Vitamin D and your Genetic make-up

Vitamin D

When looking at our genetic make-up, there are some people who have a CYP27B1 gene mutation which affects how your body uptakes Vitamin D. The Vitamin D deficiency shows in the genetic breaks of VDDR1 and VDDR2. FYI: If you have one or both of these genetic breaks, science has found that the intake of caffeine will block the body’s ability to absorb Vitamin D due to these mutations.
“VDDR1 and VDDR2 are characterized by low levels of the minerals calcium (hypocalcemia) and phosphate (hypophosphatemia), which are essential for the normal formation of bones and teeth. Affected individuals also have high levels of a hormone involved in regulating calcium levels called parathyroid hormone (PTH), which leads to a condition called secondary hyperparathyroidism. The two forms of vitamin D-dependent rickets can be distinguished by blood levels of a hormone called calcitriol, which is the active form of vitamin D; individuals with VDDR1 have abnormally low levels of calcitriol and individuals with VDDR2 have abnormally high levels.
Hair loss (alopecia) can occur in VDDR2, although not everyone with this form of the condition has alopecia. Affected individuals can have sparse or patchy hair or no hair at all on their heads. Some affected individuals are missing body hair as well.
CYP27B1 gene mutations cause VDDR1, and VDR gene mutations cause VDDR2. Both genes are involved in the body’s response to vitamin D, an important vitamin that can be can be acquired from foods in the diet or made by the body with the help of sunlight. Vitamin D helps maintain the proper balance of several minerals in the body, including calcium and phosphate. One of vitamin D’s major roles is to control the absorption of calcium and phosphate from the intestines into the bloodstream.
The CYP27B1 gene provides instructions for making an enzyme called 1-alpha-hydroxylase (1α-hydroxylase). This enzyme carries out the final reaction to convert vitamin D to its active form, calcitriol. Once converted, calcitriol attaches (binds) to a protein called vitamin D receptor (VDR), which is produced from the VDR gene. The resulting calcitriol-VDR complex then binds to particular regions of DNA and regulates the activity of vitamin D-responsive genes. By turning these genes on or off, VDR helps control the absorption of calcium and phosphate and other processes that regulate calcium levels in the body. VDR is also involved in hair growth through a process that does not require calcitriol binding.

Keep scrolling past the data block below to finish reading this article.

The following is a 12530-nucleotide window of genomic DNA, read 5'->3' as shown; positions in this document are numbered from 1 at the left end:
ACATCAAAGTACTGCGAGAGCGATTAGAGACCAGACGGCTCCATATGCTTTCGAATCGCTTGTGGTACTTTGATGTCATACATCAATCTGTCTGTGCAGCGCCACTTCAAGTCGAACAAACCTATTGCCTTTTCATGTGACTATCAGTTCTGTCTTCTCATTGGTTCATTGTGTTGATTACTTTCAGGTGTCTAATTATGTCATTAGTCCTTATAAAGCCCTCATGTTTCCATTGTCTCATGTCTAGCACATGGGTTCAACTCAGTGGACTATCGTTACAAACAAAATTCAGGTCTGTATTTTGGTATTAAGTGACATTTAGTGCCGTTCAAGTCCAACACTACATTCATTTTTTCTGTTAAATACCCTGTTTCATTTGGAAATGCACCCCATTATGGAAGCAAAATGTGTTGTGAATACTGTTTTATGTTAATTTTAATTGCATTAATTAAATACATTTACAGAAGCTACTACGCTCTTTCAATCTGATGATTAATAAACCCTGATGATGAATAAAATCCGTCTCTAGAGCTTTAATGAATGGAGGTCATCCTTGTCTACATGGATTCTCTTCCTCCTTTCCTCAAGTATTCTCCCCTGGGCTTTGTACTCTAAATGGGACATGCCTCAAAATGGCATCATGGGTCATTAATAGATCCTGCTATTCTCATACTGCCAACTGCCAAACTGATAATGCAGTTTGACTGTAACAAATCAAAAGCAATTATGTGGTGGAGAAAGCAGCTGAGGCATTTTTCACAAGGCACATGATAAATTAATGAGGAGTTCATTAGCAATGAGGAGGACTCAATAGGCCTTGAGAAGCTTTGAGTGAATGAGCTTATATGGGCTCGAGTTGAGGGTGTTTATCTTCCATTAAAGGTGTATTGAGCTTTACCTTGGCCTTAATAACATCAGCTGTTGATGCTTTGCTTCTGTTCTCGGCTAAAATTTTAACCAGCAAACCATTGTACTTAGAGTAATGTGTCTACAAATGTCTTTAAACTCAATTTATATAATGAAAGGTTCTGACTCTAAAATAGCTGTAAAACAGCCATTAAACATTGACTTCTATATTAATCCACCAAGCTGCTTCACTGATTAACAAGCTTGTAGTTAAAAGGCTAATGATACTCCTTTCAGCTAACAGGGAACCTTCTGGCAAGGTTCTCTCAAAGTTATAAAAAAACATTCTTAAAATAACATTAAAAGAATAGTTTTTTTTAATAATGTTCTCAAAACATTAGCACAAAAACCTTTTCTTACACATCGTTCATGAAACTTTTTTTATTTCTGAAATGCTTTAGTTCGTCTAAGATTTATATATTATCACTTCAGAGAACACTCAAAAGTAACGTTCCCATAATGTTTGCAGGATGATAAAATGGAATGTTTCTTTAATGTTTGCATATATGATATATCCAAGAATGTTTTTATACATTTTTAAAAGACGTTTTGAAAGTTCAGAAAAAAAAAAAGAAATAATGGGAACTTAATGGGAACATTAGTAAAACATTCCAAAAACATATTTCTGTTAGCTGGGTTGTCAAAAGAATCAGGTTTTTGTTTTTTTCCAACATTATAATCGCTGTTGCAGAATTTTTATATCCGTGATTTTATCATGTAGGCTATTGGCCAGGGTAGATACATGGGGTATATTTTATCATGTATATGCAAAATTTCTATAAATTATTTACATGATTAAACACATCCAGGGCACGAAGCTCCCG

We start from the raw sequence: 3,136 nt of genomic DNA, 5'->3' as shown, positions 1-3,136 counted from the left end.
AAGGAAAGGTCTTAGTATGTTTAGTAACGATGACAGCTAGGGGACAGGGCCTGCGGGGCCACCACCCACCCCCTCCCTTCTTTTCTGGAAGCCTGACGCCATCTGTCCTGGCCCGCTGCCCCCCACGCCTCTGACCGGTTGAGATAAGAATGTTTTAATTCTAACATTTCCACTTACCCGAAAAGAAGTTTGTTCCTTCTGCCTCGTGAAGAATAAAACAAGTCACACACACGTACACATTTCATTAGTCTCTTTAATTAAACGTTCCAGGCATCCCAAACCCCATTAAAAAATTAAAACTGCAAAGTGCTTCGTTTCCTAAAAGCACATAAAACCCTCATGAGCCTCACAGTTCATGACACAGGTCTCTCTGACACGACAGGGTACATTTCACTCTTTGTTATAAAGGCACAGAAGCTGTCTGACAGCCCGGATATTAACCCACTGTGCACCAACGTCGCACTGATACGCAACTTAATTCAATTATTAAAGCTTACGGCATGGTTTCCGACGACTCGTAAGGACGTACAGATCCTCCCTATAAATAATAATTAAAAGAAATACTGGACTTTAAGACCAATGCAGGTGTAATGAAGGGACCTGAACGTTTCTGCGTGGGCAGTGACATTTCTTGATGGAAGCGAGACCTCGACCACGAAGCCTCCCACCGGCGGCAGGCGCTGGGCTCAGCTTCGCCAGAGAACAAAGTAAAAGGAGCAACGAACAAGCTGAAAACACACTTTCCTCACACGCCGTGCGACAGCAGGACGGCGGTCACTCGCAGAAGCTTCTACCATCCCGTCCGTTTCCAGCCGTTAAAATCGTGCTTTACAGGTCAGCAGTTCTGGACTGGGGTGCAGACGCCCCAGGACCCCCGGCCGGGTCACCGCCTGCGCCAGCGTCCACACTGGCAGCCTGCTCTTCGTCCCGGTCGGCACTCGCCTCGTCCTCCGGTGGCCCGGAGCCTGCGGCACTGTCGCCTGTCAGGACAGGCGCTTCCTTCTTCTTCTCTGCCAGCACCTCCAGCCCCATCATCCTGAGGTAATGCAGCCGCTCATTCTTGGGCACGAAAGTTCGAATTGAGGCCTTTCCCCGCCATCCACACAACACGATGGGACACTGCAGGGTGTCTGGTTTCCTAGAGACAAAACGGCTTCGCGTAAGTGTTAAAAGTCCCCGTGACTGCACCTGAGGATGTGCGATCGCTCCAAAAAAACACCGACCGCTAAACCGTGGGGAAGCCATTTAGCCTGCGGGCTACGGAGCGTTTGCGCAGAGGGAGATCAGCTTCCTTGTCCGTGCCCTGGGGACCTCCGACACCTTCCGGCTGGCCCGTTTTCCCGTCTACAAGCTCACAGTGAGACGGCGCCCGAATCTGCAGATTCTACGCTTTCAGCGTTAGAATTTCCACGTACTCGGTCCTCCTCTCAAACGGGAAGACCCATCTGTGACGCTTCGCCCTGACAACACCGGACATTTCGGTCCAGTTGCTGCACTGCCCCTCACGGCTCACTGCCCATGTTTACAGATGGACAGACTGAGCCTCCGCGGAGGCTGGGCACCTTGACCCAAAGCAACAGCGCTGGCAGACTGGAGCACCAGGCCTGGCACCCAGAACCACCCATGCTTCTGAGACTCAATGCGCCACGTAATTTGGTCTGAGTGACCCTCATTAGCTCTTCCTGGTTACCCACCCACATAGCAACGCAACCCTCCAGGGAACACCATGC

Mutations in either of these genes prevent the body from responding to vitamin D. CYP27B1 gene mutations reduce or eliminate 1α-hydroxylase activity, which means vitamin D is not converted to its active form. The absence of calcitriol means vitamin D-responsive genes are not turned on (activated). VDR gene mutations alter the vitamin D receptor so that it cannot regulate gene activity, regardless of the presence of calcitriol in the body; often the altered receptor cannot interact with calcitriol or with DNA.
Without activation of vitamin D-responsive genes, absorption of calcium and phosphate falls, leading to hypocalcemia and hypophosphatemia. The lack of calcium and phosphate slows the deposition of these minerals in developing bones (bone mineralization), which leads to soft, weak bones and other features of vitamin D-dependent rickets. Low levels of calcium stimulate production of PTH, resulting in secondary hyperparathyroidism; hypocalcemia can also cause muscle weakness and seizures in individuals with vitamin D-dependent rickets. Certain abnormalities in the VDR protein also impair hair growth, causing alopecia in some people with VDDR2.” Source: Genetic Home Reference

Advertisements

Leave a Reply

Fill in your details below or click an icon to log in:

WordPress.com Logo

You are commenting using your WordPress.com account. Log Out / Change )

Twitter picture

You are commenting using your Twitter account. Log Out / Change )

Facebook photo

You are commenting using your Facebook account. Log Out / Change )

Google+ photo

You are commenting using your Google+ account. Log Out / Change )

Connecting to %s